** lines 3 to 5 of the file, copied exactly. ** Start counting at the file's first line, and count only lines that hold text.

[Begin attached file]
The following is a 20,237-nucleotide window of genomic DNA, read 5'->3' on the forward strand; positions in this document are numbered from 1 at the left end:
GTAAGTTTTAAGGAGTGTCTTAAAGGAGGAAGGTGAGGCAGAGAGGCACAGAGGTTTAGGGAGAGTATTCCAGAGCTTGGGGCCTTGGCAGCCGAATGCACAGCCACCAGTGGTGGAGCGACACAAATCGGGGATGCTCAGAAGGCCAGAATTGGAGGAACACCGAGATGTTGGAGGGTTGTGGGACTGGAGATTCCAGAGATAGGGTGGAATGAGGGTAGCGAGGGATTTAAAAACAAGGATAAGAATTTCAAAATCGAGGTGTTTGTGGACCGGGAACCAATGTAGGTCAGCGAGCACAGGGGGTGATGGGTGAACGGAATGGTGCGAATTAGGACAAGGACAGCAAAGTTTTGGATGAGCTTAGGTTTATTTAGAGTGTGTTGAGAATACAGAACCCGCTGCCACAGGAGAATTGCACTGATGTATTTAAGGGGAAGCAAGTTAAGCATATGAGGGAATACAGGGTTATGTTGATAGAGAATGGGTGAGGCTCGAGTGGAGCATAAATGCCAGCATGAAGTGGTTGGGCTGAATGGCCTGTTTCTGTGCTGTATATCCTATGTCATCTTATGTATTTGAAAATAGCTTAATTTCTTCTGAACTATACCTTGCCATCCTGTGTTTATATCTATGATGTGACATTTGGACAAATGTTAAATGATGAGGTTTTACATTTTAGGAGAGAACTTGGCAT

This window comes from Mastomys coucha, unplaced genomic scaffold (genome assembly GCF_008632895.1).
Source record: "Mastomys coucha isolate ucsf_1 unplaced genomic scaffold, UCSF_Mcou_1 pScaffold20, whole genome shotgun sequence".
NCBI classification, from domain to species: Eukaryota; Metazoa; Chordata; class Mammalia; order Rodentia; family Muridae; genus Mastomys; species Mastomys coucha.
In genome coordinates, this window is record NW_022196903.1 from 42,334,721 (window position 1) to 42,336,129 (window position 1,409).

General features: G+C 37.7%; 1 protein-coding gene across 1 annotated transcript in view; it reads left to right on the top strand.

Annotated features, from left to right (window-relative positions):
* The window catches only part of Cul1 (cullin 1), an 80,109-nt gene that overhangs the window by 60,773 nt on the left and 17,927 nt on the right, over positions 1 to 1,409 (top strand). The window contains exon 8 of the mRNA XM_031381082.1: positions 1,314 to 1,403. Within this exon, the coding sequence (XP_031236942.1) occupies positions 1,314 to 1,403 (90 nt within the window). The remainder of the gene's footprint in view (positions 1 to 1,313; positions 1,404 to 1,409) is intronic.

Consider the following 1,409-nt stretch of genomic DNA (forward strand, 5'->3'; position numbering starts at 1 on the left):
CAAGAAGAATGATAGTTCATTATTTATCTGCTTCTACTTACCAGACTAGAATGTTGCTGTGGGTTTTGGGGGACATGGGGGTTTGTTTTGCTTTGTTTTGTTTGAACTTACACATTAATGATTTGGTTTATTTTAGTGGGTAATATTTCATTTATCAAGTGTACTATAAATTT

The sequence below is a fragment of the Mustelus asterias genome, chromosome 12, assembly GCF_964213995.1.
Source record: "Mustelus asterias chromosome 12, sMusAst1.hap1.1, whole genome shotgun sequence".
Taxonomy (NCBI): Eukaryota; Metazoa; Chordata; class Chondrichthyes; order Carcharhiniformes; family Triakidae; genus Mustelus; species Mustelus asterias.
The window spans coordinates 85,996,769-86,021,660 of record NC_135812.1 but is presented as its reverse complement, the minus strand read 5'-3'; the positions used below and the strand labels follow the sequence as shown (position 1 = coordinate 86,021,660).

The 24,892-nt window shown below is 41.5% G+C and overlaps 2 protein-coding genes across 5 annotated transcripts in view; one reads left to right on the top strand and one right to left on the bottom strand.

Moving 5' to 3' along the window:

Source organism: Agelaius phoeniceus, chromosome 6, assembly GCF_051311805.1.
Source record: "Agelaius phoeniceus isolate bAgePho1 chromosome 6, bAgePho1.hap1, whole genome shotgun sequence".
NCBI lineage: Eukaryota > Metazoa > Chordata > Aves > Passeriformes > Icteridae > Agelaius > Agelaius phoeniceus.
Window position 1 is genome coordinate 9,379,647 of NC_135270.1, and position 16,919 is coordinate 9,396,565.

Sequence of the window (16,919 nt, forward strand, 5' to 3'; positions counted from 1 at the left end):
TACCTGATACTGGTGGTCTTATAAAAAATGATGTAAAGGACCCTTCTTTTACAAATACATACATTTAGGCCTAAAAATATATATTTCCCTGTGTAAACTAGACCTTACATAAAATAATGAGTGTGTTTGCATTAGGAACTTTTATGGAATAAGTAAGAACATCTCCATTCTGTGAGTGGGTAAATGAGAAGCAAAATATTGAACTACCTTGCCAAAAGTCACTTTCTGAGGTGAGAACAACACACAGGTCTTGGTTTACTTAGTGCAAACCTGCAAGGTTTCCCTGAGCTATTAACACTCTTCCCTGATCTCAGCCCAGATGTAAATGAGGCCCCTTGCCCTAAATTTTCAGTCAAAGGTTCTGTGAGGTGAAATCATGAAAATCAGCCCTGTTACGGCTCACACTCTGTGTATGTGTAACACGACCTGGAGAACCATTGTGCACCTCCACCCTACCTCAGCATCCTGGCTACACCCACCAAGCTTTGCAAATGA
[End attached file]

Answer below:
This window comes from Mastomys coucha, unplaced genomic scaffold (genome assembly GCF_008632895.1).
Source record: "Mastomys coucha isolate ucsf_1 unplaced genomic scaffold, UCSF_Mcou_1 pScaffold20, whole genome shotgun sequence".
NCBI classification, from domain to species: Eukaryota; Metazoa; Chordata; class Mammalia; order Rodentia; family Muridae; genus Mastomys; species Mastomys coucha.